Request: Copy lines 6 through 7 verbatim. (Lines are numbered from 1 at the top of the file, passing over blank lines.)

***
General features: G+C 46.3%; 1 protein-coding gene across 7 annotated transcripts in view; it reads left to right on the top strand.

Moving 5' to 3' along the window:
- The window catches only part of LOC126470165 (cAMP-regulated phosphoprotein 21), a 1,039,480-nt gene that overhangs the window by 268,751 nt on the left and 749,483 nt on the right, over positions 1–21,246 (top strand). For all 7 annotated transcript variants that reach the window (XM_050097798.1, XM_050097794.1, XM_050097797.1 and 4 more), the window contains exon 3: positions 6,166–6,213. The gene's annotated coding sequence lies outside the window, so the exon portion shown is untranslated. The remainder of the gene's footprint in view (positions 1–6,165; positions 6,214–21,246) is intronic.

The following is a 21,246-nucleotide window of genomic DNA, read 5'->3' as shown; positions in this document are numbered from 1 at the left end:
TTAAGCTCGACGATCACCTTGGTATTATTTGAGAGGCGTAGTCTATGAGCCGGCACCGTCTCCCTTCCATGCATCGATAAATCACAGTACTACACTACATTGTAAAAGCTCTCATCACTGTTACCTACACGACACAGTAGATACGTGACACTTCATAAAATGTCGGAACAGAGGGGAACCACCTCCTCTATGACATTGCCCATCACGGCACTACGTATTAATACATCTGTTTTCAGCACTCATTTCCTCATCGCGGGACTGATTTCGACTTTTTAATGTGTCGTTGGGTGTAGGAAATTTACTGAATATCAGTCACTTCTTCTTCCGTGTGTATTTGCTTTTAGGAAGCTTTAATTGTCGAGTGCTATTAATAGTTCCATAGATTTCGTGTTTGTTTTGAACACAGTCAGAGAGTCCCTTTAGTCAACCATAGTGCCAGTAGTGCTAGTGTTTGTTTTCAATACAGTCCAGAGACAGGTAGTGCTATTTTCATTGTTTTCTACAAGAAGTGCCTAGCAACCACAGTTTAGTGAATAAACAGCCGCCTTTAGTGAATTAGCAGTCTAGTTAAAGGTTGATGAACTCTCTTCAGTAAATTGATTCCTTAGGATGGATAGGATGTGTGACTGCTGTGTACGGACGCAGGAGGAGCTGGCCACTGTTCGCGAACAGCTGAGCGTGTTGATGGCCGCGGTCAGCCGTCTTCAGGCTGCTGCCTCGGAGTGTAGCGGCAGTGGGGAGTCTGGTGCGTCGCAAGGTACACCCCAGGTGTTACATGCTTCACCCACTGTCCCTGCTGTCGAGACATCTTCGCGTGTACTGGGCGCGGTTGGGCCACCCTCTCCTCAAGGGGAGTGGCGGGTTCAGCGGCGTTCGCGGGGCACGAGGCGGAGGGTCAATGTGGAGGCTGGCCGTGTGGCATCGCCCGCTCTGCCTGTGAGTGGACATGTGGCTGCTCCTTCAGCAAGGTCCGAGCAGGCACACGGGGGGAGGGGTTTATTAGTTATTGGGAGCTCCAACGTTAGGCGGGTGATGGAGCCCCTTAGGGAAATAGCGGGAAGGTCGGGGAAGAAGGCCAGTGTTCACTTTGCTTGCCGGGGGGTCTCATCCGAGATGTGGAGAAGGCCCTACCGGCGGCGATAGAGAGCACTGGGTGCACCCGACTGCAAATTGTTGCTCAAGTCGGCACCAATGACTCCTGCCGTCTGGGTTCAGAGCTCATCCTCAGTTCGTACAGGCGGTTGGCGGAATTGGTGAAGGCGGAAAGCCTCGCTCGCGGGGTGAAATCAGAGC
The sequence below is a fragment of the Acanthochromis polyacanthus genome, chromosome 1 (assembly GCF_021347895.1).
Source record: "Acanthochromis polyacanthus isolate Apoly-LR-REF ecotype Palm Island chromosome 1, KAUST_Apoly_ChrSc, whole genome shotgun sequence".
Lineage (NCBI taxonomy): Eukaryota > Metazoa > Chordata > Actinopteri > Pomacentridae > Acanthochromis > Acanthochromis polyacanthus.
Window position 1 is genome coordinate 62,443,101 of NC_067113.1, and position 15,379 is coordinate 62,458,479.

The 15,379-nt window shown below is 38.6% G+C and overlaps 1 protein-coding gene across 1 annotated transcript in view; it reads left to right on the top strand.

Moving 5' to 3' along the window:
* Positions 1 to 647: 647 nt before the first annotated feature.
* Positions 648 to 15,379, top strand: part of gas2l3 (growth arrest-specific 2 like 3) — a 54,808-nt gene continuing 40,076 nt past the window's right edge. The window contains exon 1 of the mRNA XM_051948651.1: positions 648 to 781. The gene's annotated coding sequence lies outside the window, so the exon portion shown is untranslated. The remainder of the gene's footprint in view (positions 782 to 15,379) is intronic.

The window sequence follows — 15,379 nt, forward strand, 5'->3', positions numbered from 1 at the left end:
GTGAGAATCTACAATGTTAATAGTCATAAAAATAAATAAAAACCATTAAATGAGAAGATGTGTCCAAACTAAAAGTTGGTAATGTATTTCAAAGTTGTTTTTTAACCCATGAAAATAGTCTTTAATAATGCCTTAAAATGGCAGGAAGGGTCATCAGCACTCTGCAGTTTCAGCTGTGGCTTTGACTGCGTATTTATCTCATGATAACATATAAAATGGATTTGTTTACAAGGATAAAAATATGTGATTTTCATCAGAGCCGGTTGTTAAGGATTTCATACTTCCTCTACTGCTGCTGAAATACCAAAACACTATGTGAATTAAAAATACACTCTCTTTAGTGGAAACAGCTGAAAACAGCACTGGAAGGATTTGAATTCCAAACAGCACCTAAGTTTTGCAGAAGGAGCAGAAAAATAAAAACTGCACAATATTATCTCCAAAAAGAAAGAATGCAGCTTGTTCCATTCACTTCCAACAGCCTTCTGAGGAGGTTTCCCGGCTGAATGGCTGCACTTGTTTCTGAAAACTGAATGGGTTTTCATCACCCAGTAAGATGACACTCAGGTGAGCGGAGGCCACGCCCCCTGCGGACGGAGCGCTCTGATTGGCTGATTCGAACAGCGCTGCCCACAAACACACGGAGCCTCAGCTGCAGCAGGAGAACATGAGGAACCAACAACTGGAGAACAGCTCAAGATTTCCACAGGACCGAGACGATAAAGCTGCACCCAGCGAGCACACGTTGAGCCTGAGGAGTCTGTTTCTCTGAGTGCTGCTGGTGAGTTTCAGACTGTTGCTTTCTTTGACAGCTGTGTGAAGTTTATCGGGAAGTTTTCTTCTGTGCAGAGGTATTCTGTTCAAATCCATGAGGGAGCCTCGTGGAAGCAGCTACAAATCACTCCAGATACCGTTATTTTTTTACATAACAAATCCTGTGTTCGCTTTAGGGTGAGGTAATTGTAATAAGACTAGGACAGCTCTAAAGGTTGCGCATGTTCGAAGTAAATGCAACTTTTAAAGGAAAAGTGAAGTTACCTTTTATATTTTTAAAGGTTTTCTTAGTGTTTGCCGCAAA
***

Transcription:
The sequence below is a fragment of the Acanthochromis polyacanthus genome, chromosome 1 (assembly GCF_021347895.1).
Source record: "Acanthochromis polyacanthus isolate Apoly-LR-REF ecotype Palm Island chromosome 1, KAUST_Apoly_ChrSc, whole genome shotgun sequence".